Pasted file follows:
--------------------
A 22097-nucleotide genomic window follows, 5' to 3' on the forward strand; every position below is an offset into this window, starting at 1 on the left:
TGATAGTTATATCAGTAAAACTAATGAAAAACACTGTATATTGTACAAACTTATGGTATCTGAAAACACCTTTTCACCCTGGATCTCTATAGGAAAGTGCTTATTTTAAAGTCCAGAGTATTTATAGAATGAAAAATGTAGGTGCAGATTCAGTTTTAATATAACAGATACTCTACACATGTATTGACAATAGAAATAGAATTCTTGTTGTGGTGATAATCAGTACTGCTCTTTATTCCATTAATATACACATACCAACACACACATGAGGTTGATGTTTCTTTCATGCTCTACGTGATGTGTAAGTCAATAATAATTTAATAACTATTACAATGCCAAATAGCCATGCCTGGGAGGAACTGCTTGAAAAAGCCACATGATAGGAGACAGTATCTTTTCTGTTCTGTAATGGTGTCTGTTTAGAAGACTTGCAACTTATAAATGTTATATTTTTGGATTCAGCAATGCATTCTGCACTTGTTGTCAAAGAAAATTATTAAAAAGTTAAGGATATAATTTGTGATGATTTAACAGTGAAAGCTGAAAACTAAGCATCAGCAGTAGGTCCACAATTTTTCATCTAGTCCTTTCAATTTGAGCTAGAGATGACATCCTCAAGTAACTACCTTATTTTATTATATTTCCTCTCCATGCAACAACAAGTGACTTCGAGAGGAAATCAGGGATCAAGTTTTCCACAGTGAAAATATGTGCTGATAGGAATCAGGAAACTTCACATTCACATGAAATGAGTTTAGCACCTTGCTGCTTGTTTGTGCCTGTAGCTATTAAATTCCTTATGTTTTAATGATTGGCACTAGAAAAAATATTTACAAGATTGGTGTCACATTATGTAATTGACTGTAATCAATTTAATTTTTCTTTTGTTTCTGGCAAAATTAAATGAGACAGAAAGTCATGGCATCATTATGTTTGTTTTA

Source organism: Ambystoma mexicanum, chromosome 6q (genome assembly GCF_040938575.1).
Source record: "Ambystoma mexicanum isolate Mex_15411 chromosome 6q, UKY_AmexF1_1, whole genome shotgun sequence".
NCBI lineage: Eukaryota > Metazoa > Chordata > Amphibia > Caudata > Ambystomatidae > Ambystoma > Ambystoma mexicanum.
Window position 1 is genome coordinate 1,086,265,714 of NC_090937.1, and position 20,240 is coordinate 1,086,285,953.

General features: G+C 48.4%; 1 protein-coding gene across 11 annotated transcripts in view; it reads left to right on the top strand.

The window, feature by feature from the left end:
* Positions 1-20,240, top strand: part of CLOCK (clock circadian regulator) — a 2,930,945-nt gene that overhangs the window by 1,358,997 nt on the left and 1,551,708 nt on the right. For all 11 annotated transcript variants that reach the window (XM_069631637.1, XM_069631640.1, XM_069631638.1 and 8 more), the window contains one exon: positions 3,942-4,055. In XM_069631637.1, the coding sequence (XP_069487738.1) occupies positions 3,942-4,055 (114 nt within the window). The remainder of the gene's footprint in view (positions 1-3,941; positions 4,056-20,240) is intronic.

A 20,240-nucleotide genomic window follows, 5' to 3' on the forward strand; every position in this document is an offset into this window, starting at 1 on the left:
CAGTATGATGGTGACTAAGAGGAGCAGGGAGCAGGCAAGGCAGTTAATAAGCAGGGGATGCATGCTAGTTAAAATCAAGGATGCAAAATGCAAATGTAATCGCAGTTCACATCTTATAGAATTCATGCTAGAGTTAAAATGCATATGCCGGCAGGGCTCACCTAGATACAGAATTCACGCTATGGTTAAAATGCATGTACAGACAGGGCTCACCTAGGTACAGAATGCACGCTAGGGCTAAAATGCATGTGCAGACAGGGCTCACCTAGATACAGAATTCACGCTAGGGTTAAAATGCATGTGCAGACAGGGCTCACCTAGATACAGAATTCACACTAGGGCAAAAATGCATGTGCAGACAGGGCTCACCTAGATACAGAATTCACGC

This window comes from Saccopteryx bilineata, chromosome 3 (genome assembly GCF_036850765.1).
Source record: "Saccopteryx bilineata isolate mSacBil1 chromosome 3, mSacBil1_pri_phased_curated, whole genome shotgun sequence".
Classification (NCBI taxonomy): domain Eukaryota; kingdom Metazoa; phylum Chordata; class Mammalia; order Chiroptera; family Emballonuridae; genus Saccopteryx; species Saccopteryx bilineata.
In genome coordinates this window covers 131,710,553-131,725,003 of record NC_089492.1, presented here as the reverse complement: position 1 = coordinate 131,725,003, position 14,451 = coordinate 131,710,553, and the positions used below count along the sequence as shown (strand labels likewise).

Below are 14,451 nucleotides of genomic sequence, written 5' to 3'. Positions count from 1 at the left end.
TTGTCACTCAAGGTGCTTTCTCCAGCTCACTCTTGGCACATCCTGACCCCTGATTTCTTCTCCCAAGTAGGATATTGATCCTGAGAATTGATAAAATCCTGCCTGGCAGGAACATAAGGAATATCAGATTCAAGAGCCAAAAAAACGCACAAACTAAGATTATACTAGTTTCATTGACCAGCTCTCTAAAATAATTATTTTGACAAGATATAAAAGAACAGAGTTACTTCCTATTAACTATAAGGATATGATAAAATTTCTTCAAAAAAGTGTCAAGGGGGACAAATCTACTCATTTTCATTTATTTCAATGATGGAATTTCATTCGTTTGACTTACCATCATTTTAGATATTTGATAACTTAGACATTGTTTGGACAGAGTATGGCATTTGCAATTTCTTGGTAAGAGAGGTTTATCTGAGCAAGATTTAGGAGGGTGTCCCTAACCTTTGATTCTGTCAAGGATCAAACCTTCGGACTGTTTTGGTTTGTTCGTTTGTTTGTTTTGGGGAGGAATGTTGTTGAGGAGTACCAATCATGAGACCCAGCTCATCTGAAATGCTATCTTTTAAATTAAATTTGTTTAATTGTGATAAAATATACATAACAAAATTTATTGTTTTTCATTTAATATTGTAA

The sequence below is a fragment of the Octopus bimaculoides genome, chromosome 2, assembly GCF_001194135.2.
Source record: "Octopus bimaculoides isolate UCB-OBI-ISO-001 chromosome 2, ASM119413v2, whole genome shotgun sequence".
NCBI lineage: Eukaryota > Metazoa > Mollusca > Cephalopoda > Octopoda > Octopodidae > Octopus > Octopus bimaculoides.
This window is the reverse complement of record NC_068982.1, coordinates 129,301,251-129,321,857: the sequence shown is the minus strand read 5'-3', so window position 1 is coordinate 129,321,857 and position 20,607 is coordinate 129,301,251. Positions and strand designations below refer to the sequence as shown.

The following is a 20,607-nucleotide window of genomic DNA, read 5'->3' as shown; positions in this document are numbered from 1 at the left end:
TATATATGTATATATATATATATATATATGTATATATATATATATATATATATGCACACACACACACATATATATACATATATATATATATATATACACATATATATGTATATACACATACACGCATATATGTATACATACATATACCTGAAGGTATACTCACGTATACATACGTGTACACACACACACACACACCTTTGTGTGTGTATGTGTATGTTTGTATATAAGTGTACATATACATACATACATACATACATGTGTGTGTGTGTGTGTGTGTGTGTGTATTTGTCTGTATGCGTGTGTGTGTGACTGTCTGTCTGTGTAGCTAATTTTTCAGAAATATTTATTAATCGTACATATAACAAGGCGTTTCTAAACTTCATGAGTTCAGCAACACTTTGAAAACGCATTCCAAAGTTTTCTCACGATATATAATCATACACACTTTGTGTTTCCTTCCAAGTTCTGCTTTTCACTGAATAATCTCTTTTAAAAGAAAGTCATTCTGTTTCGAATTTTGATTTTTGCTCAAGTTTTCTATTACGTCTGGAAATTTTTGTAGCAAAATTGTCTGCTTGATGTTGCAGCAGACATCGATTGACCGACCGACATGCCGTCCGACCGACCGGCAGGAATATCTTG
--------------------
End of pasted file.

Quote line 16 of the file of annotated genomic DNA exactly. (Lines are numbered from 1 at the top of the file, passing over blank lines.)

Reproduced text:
Below are 14,451 nucleotides of genomic sequence, written 5' to 3'. Positions count from 1 at the left end.